By Robert M. Marovich
Nineteen years ago, Suzanne Mallare Acton, music director and conductor of Too Hot to Handel: The Gospel Messiah, was in a real jam.
Her pianist, Detroit jazz legend Harold McKinney, pulled out of the jazz-gospel interpretation of George Frideric Handel’s Messiah just days before opening night. Needing a musician who could read a score and improvise, she picked up the phone and called the one pianist she knew could fill both bills: Alvin Waddles.
Entering Little Rock Baptist Church in Detroit for the orchestra dress rehearsal, Waddles settled himself at at the piano and read through the score for the first time. Though he had been playing the traditional version of Handel’s eighteenth-century oratorio since age twelve, he saw immediately that this version was different.
Since then, Waddles has commanded the piano for the Detroit and Chicago performances of Too Hot to Handel. He’ll be on piano for the Saturday, December 3 performance of what is now a holiday tradition at Chicago’s Auditorium Theater, the site of the show’s Chicago premiere in 2006.
Joining Waddles and the Detroit-based jazz combo December 3 will be a chorus comprised of Chicago vocalists and members of Detroit’s Rackham Symphony Choir, a chamber orchestra, and veteran THTH soloists Alfreda Burke, Rodrick Dixon, and Karen-Marie Richardson.
Waddles’ familiarity with classical music, jazz, and church music suited him ideally for the role. He started taking piano lessons around the age of eight, if nothing else than to better redirect his musical inclinations, he said, from “going around the house, banging on pots and pans.” His parents were not professional musicians but they loved music. They attended symphony concerts. Their “very eclectic record collection” ran from Nina Simone to Verdi. Waddles’ earliest musical inspirations came from two of their albums: one of pianist Arthur Rubenstein performing Chopin (Waddles remains a fan of Rubenstein), and a 1961 Roulette Records collaboration between Duke Ellington and Louis Armstrong.
And then there was the church music every Sunday at St. Stephen AME in Detroit, where Waddles sang in the youth choir and eventually served as accompanist. There wasn’t a lot of gospel in St. Stephen’s repertory, but there were enough hymns to inspire his lifelong love of hymnody. For formal study, Waddles attended Interlochen Arts Academy and the University Of Michigan School Of Music.
Waddles’ first professional assignment as a church pianist was for Carter Metropolitan CME in Detroit. One Sunday, the music minister of the city’s New Bethel Baptist Church happened to be in the Carter congregation. New Bethel was where Aretha Franklin’s father, the Reverend C. L. Franklin, pastored from 1946 until his death in 1984. The music minister was so impressed by Waddles’ skills that he invited him to play the Hammond organ for New Bethel. “He had greater faith in me than I had in myself,” Waddles said. “I had never been in a Baptist church in my life, that I can recall. And I’d never played a Hammond organ. I played a pipe organ at Carter but I didn’t even know how to turn a Hammond on.”
For Waddles, playing at New Bethel was “an eye-opening experience” for more than just mastering the Hammond organ. He very quickly became exposed to a large amount of traditional gospel music as well as some contemporary gospel selections. He eventually became New Bethel’s minister of music. In 1995, Waddles left New Bethel for Hope United Methodist in Southfield, Michigan, where he continues to serve as music minister under the pastor, Reverend B. Kevin Smalls, while concurrently holding the same position at Hartford Memorial Baptist Church, under Pastor Emeritus Charles Adams. “That’s my Sunday,” he said. “It’s a lot of scheduling and juggling!”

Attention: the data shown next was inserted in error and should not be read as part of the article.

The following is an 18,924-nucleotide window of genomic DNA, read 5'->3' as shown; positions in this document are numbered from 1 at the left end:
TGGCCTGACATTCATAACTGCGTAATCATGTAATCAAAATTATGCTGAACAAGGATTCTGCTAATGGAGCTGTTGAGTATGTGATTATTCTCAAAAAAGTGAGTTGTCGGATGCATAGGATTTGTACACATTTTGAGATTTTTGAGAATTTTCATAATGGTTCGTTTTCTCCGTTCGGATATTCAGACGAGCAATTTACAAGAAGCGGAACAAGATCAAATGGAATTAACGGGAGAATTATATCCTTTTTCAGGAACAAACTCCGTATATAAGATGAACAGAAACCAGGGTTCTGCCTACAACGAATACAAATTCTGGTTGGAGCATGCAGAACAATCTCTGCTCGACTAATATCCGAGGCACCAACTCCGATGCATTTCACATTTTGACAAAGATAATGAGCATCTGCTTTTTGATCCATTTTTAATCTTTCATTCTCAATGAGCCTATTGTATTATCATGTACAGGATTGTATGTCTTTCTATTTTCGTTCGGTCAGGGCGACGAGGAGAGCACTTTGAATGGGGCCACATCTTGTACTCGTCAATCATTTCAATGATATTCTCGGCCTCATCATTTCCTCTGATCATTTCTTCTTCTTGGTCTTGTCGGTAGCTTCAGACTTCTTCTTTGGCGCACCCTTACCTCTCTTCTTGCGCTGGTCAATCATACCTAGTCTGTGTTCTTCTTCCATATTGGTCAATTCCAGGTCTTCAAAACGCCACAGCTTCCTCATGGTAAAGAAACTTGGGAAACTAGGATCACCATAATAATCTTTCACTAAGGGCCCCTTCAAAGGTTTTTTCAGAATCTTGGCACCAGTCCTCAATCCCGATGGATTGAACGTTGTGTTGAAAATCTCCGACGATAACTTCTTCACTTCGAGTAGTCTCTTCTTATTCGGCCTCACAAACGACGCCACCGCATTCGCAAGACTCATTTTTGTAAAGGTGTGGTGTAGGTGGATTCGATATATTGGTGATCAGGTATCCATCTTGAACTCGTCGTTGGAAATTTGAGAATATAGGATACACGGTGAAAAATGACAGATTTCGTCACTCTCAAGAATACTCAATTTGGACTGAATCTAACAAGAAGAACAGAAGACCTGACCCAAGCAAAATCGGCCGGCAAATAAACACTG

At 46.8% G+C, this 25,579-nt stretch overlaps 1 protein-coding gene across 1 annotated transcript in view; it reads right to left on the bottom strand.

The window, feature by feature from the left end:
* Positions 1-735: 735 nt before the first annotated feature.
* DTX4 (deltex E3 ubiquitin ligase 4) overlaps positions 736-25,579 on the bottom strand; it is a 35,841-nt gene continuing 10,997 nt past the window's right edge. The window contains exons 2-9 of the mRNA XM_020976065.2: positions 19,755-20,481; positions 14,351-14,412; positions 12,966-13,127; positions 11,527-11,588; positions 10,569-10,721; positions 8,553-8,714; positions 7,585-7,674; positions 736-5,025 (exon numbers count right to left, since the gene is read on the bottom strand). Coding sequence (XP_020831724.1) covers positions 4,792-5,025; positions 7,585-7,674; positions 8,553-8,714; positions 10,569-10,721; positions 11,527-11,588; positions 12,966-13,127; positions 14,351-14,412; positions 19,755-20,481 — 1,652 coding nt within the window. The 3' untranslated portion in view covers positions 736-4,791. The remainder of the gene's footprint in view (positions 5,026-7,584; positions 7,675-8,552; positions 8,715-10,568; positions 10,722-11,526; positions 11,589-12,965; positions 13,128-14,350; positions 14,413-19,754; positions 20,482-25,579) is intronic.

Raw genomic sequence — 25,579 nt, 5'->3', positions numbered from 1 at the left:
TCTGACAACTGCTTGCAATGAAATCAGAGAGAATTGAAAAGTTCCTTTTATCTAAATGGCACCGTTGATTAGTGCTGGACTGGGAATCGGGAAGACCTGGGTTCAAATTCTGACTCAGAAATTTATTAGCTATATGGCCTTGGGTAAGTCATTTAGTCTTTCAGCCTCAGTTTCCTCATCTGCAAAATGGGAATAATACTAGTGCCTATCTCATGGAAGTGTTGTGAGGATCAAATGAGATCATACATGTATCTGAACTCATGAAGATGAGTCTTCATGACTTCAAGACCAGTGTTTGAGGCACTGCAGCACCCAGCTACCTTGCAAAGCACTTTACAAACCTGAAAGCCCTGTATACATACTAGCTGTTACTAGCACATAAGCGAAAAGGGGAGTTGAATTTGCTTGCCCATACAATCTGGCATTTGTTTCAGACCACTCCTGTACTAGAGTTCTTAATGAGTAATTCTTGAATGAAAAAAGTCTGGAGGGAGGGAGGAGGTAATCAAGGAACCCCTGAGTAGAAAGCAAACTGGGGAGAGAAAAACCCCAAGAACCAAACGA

Waddles said that the official description of Too Hot to Handel as a jazz-gospel Messiah “doesn’t really begin to describe it. You have to experience it, because it’s not just jazz and gospel. There are rock influences, R&B influences. It was arranged [from Marin Alsop’s original concept] by Bob Christianson and Gary Anderson, two composers whose styles are different.”
Most daunting to Waddles at the outset of his tenure with Too Hot to Handel was the cadenza before the “Hallelujah Chorus,” “where there is absolutely nothing written. It’s just a squiggly line. I asked Suzanne [Acton], ‘What do you want here?’ And she said, ‘Oh, about five minutes!’ I said, ‘Five minutes of what?’ She said to improvise. The first time I did it, I asked a few of my colleagues to join me. I told them I had no idea what they should do, so just follow me!”
In all fairness, Waddles added, some of the score is written out, but other parts are just chord charts, “so there’s a fair amount of improvisation needed to make it come alive.” Hence, the piece can be daunting for someone unable to both improvise and read notes. “And the piano plays constantly. I don’t get a whole lot of breaks.”
If you are familiar with the traditional Messiah, Waddles said, you will recognize the melodies, but don’t bring your G. Schirmer score with you, “because you will not be able to sing along!” At the same time, he added, if you are not familiar with the Messiah, “you will enjoy it because there are so many different styles of music, eventually you will find something you like. It’s a well-written piece.”
The Saturday, December 3 Chicago performance of Too Hot to Handel begins at 7:30 p.m. The Auditorium Theatre is located at 50 E. Ida B. Wells Drive, Chicago.
Written by : Bob Marovich
Bob Marovich is a gospel music historian, author, and radio host. Founder of Journal of Gospel Music blog (formally The Black Gospel Blog) and producer of the Gospel Memories Radio Show.
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